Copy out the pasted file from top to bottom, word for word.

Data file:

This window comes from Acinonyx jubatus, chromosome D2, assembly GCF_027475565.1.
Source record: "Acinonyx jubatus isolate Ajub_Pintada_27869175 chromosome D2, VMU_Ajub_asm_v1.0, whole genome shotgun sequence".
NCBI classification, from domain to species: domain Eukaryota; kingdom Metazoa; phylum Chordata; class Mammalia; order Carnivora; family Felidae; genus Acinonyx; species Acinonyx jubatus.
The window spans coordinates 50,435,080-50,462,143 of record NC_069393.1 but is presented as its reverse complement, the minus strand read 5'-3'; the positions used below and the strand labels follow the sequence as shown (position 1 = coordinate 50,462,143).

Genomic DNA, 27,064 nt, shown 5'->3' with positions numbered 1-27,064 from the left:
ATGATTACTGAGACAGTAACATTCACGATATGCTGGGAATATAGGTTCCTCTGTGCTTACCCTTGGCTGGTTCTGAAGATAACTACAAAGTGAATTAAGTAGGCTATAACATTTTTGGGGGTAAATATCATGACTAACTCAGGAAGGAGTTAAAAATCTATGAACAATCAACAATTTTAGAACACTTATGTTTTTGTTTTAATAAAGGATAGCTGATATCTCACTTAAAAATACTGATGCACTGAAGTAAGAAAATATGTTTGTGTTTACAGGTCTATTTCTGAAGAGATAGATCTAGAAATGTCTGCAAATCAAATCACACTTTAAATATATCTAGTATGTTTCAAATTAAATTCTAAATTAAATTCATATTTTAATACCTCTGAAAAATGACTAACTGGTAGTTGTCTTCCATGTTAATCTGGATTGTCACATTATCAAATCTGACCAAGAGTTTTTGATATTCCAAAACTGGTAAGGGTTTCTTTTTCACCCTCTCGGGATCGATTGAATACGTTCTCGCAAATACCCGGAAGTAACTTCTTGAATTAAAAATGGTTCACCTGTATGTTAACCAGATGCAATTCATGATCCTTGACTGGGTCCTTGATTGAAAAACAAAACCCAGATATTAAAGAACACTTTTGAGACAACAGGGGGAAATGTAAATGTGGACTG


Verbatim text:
This window comes from Acinonyx jubatus, chromosome D2, assembly GCF_027475565.1.
Source record: "Acinonyx jubatus isolate Ajub_Pintada_27869175 chromosome D2, VMU_Ajub_asm_v1.0, whole genome shotgun sequence".
NCBI classification, from domain to species: domain Eukaryota; kingdom Metazoa; phylum Chordata; class Mammalia; order Carnivora; family Felidae; genus Acinonyx; species Acinonyx jubatus.
The window spans coordinates 50,435,080-50,462,143 of record NC_069393.1 but is presented as its reverse complement, the minus strand read 5'-3'; the positions used below and the strand labels follow the sequence as shown (position 1 = coordinate 50,462,143).

Genomic DNA, 27,064 nt, shown 5'->3' with positions numbered 1-27,064 from the left:
ATGATTACTGAGACAGTAACATTCACGATATGCTGGGAATATAGGTTCCTCTGTGCTTACCCTTGGCTGGTTCTGAAGATAACTACAAAGTGAATTAAGTAGGCTATAACATTTTTGGGGGTAAATATCATGACTAACTCAGGAAGGAGTTAAAAATCTATGAACAATCAACAATTTTAGAACACTTATGTTTTTGTTTTAATAAAGGATAGCTGATATCTCACTTAAAAATACTGATGCACTGAAGTAAGAAAATATGTTTGTGTTTACAGGTCTATTTCTGAAGAGATAGATCTAGAAATGTCTGCAAATCAAATCACACTTTAAATATATCTAGTATGTTTCAAATTAAATTCTAAATTAAATTCATATTTTAATACCTCTGAAAAATGACTAACTGGTAGTTGTCTTCCATGTTAATCTGGATTGTCACATTATCAAATCTGACCAAGAGTTTTTGATATTCCAAAACTGGTAAGGGTTTCTTTTTCACCCTCTCGGGATCGATTGAATACGTTCTCGCAAATACCCGGAAGTAACTTCTTGAATTAAAAATGGTTCACCTGTATGTTAACCAGATGCAATTCATGATCCTTGACTGGGTCCTTGATTGAAAAACAAAACCCAGATATTAAAGAACACTTTTGAGACAACAGGGGGAAATGTAAATGTGGACTG